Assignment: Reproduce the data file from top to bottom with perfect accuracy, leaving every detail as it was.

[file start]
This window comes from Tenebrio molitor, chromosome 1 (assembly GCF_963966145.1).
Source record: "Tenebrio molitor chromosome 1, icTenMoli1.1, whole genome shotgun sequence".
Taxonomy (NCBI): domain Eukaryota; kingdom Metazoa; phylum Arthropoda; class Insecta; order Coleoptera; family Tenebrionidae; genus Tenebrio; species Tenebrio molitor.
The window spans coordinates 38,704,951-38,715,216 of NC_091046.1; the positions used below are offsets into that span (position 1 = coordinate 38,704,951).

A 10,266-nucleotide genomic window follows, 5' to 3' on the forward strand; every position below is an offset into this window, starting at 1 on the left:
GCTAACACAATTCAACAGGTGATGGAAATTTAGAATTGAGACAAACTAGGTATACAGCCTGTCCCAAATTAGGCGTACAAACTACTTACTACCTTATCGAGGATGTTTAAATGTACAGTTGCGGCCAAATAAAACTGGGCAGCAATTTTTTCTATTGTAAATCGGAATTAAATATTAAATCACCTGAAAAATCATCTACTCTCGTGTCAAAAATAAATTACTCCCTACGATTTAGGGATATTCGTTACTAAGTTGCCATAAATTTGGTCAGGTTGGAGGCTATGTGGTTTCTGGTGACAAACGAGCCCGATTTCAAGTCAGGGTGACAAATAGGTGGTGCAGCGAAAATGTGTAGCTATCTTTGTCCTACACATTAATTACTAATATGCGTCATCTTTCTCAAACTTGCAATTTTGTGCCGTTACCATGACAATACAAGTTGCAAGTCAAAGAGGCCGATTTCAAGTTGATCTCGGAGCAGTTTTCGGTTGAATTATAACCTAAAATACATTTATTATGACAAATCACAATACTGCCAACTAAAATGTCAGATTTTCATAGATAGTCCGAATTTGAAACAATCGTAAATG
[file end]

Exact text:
This window comes from Tenebrio molitor, chromosome 1 (assembly GCF_963966145.1).
Source record: "Tenebrio molitor chromosome 1, icTenMoli1.1, whole genome shotgun sequence".
Taxonomy (NCBI): domain Eukaryota; kingdom Metazoa; phylum Arthropoda; class Insecta; order Coleoptera; family Tenebrionidae; genus Tenebrio; species Tenebrio molitor.
The window spans coordinates 38,704,951-38,715,216 of NC_091046.1; the positions used below are offsets into that span (position 1 = coordinate 38,704,951).

A 10,266-nucleotide genomic window follows, 5' to 3' on the forward strand; every position below is an offset into this window, starting at 1 on the left:
GCTAACACAATTCAACAGGTGATGGAAATTTAGAATTGAGACAAACTAGGTATACAGCCTGTCCCAAATTAGGCGTACAAACTACTTACTACCTTATCGAGGATGTTTAAATGTACAGTTGCGGCCAAATAAAACTGGGCAGCAATTTTTTCTATTGTAAATCGGAATTAAATATTAAATCACCTGAAAAATCATCTACTCTCGTGTCAAAAATAAATTACTCCCTACGATTTAGGGATATTCGTTACTAAGTTGCCATAAATTTGGTCAGGTTGGAGGCTATGTGGTTTCTGGTGACAAACGAGCCCGATTTCAAGTCAGGGTGACAAATAGGTGGTGCAGCGAAAATGTGTAGCTATCTTTGTCCTACACATTAATTACTAATATGCGTCATCTTTCTCAAACTTGCAATTTTGTGCCGTTACCATGACAATACAAGTTGCAAGTCAAAGAGGCCGATTTCAAGTTGATCTCGGAGCAGTTTTCGGTTGAATTATAACCTAAAATACATTTATTATGACAAATCACAATACTGCCAACTAAAATGTCAGATTTTCATAGATAGTCCGAATTTGAAACAATCGTAAATG